Treatment Of Fractured Teeth

The upper front teeth are the most frequently traumatized, and they sustain about 80% of all dental injuries.  The incidence of injury is greatly increased if the teeth are bucked and protrude beyond the lip line.  In such instances, early orthodontic treatment sometimes is advised to pull the teeth back in line.  Infants and toddlers are particularly susceptible to traumatic injuries because they lack coordination. Trauma may cause the displacement or loosening of teeth in young children.  With older children or adults, trauma often results in damage to the permanent tooth in the crown (the part of the tooth above the gum) or root fracture.  If the crown of the tooth is fractured in an accident, be sure to save the broken piece.  Many times it can be bonded back into place.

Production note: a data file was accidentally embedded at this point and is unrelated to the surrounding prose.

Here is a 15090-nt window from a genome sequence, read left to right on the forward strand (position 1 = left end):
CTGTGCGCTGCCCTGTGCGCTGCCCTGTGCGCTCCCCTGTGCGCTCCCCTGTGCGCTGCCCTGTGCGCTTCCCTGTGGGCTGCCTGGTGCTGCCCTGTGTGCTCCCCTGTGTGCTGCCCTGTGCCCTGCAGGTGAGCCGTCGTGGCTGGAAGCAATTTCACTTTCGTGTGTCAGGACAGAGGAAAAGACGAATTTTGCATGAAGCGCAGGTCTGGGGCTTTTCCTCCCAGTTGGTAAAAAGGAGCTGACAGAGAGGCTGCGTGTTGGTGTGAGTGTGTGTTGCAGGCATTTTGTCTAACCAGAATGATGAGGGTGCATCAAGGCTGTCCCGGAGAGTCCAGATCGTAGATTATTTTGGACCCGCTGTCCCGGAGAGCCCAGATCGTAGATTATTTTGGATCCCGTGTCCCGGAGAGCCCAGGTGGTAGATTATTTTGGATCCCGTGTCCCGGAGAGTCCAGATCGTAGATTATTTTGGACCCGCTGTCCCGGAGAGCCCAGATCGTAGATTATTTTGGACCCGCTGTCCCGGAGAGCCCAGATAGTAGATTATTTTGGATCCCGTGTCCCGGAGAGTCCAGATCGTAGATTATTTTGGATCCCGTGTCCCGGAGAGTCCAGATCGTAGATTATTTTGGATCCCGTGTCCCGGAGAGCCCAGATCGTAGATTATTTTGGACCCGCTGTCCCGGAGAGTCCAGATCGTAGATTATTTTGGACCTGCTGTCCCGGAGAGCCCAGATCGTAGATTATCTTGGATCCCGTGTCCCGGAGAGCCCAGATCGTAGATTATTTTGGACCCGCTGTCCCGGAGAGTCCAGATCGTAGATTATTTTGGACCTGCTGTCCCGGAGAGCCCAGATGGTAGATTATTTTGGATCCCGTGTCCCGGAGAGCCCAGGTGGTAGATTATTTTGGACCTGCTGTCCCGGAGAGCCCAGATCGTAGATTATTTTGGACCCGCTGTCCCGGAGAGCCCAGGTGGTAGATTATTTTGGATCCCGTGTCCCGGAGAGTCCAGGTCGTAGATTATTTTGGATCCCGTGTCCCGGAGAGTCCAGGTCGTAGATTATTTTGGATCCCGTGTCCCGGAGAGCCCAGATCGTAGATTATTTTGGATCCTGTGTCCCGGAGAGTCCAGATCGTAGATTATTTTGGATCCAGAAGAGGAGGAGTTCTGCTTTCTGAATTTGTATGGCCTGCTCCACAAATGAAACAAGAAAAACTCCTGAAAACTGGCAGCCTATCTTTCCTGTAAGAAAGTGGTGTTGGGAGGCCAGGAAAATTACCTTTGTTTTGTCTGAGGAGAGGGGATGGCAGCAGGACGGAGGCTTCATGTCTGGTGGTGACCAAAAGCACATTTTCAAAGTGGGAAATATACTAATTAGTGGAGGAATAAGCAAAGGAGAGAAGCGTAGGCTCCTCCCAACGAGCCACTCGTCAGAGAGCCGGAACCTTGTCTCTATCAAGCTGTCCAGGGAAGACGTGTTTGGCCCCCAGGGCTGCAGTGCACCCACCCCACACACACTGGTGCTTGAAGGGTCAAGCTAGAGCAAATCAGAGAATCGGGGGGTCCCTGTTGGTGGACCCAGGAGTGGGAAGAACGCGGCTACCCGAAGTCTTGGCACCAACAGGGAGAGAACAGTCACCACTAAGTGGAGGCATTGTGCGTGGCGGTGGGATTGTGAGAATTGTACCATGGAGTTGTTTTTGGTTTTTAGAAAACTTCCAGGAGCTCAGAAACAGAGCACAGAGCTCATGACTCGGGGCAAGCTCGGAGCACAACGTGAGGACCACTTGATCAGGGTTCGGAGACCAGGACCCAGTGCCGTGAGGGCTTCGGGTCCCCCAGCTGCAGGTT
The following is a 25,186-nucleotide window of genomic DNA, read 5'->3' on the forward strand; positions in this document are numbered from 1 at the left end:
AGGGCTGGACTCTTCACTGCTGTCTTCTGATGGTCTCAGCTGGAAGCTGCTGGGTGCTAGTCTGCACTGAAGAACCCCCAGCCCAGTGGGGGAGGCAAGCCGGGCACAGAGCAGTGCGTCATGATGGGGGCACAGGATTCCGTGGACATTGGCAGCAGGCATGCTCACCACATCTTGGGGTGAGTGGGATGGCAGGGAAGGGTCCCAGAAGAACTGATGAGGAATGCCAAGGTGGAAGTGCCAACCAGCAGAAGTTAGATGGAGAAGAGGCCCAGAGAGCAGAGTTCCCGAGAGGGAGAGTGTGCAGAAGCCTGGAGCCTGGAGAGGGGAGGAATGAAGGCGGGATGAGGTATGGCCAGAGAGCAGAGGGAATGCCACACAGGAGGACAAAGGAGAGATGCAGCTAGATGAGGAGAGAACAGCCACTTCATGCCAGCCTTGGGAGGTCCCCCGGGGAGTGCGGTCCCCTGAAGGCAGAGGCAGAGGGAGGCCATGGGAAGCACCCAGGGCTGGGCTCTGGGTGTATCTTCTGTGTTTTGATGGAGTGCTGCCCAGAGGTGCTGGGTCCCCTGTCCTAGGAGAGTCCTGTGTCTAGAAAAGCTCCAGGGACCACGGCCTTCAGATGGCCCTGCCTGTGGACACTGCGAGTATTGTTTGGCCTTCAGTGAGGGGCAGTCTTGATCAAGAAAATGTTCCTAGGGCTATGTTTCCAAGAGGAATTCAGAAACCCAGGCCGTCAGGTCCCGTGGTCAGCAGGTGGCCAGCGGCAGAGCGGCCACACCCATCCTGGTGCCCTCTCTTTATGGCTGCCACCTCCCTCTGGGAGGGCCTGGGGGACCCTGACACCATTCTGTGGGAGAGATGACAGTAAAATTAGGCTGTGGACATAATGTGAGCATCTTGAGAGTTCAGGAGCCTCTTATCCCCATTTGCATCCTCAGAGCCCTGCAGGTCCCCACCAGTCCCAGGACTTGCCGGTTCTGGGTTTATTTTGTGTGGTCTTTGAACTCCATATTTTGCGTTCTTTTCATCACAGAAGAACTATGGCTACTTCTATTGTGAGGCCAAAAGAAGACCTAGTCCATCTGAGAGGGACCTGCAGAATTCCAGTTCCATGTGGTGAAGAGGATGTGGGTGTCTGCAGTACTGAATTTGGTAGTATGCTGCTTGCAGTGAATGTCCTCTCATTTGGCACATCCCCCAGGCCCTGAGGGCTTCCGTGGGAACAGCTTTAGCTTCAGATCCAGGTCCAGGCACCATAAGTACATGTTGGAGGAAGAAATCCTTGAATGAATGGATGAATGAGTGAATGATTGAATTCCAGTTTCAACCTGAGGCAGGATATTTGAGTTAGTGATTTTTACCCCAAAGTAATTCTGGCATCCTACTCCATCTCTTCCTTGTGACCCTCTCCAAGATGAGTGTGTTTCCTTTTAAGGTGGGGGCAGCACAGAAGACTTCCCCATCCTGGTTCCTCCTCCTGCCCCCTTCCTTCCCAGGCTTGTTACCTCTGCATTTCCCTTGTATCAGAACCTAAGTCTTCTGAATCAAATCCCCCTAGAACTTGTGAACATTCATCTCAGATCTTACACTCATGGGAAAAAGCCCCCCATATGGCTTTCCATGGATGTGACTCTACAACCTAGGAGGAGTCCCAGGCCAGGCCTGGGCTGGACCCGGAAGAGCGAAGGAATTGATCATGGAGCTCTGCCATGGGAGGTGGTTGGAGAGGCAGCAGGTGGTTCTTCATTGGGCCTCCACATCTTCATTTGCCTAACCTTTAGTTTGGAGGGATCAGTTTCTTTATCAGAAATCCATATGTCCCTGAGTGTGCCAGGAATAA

It is estimated that anywhere from 13% to 39% of all dental injuries are sports related.  It is for this reason the American Dental Association recommends that children and adults who participate in sports such as football, basketball, wrestling, soccer, rugby, and other contact sports wear mouth guards to protect against these types of injuries. 


Dental Infection

In the event of dental swelling due to infection, contact our office immediately.  If you are running a temperature, having difficulty swallowing, or experiencing trouble breathing, the infection could be serious.  Untreated dental infection can result in systemic illness, hospitalization, and even death.  The best way to avoid this problem is to maintain regularly scheduled checkup appointments.  In this way, we can find problems when they are small and avoid any crisis situations.